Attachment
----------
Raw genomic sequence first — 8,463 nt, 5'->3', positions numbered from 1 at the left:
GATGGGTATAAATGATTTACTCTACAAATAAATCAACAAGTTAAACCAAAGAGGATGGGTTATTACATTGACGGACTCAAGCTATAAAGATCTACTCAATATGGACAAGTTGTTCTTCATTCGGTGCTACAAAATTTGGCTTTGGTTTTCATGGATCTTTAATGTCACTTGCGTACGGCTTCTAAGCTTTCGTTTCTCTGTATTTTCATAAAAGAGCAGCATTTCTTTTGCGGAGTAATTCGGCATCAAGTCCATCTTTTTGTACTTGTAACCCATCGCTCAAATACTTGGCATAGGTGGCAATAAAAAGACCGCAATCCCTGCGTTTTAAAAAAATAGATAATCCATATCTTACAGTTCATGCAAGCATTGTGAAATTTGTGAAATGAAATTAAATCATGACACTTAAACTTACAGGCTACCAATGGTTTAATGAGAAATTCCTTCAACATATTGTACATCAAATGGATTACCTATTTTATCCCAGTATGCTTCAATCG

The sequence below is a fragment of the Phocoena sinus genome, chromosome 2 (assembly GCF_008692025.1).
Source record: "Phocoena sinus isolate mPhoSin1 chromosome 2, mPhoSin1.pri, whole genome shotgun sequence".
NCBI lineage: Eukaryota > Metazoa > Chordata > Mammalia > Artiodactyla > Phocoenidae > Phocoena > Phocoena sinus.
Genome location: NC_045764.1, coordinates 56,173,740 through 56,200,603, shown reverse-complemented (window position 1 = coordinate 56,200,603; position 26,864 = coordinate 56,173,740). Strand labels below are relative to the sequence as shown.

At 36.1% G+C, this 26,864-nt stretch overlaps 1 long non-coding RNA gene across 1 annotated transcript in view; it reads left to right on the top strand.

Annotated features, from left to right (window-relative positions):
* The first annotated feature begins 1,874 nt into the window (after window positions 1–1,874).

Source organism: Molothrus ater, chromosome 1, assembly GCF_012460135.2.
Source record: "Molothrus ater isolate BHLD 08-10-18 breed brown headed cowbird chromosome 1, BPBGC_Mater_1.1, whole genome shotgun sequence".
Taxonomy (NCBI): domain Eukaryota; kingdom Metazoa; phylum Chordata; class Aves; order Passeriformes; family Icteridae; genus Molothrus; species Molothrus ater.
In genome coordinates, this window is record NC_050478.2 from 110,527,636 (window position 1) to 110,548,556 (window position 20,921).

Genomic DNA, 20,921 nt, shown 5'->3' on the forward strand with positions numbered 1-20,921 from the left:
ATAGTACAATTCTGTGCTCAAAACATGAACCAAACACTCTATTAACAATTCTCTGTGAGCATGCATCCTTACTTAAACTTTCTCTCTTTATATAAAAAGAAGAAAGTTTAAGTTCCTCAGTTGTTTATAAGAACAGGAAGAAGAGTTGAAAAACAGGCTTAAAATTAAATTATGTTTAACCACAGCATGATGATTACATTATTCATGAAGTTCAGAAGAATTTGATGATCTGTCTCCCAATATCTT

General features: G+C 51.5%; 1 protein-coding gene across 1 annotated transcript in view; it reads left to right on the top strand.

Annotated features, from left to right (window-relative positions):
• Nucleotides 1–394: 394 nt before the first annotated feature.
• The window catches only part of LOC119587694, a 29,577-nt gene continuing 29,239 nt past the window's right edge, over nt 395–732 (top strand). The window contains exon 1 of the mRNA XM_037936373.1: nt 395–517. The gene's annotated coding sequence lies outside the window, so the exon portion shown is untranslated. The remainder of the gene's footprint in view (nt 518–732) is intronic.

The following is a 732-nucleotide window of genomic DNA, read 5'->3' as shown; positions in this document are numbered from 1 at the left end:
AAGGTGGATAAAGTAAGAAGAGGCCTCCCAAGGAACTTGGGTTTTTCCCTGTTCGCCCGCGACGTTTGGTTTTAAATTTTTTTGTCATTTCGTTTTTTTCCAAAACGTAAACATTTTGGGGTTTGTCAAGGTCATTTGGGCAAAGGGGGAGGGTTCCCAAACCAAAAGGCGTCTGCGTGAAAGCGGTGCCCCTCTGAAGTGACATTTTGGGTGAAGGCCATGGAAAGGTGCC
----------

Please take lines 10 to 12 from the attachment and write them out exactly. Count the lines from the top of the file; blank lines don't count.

Source organism: Molothrus ater, chromosome 1, assembly GCF_012460135.2.
Source record: "Molothrus ater isolate BHLD 08-10-18 breed brown headed cowbird chromosome 1, BPBGC_Mater_1.1, whole genome shotgun sequence".
Taxonomy (NCBI): domain Eukaryota; kingdom Metazoa; phylum Chordata; class Aves; order Passeriformes; family Icteridae; genus Molothrus; species Molothrus ater.